Performing Medieval Drama in America
Throughout the Americas, performances deriving from medieval European rituals, ceremonies, and festivities made up a crucial part of the cultural cargo shipped from Europe to the overseas settlements. In 1583, Sir Humphrey Gilbert sailed from Plymouth, England, to Newfoundland, bringing with him "morris dancers, hobby horses, and Maylike Conceits" for the "allurement of the savages" and the "solace of our people." His voyage closely resembled that of twelve Franciscan friars who in 1524 had arrived in what is now Mexico armed with a repertoire of miracle plays, religious processions, and other performances. These two events, although far from unique, helped shape initial encounters between Europeans and indigenous peoples; they also marked the first stages of the process that would lead—by no means smoothly—to a distinctively American culture.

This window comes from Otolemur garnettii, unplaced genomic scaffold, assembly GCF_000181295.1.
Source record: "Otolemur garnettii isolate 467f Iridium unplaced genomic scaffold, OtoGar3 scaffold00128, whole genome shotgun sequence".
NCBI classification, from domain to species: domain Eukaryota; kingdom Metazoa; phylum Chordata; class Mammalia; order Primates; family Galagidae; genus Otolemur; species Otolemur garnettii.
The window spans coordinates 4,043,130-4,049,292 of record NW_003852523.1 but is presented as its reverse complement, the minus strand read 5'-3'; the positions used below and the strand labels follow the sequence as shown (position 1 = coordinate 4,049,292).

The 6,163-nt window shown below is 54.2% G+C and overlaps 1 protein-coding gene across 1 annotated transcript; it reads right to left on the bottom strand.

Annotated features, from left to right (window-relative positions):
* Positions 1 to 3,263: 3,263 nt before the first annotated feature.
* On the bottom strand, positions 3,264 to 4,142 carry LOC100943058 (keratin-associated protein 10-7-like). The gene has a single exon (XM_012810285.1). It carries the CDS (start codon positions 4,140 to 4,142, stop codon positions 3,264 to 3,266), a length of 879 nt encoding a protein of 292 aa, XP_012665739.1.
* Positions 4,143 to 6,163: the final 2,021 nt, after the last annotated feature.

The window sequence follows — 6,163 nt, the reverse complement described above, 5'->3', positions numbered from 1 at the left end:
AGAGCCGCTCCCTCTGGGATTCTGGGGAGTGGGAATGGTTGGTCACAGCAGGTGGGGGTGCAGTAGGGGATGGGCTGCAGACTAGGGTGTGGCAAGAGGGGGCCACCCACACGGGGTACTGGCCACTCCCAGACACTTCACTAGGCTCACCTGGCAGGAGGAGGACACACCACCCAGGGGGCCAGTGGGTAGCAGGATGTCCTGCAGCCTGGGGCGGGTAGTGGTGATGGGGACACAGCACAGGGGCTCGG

Ritual Imports is a groundbreaking cultural history of European performance traditions in the New World, from the sixteenth century to the present. Claire Sponsler examines the role of survivals and adaptations of medieval drama in shaping American culture from colonization through nation building and on to today's multicultural society. The book's subjects include New Mexican matachines dances and Spanish conquest drama, Albany's Pinkster festival and Afro-Dutch religious celebrations, Philadelphia's mummers and the Anglo-Saxon revival, a Brooklyn Italian American saint's play, American and German passion plays, and academic reconstructions of medieval drama. Drawing on theories of cultural appropriation, Ritual Imports makes an important contribution to medieval and American studies as well as to cultural studies and the history of theater.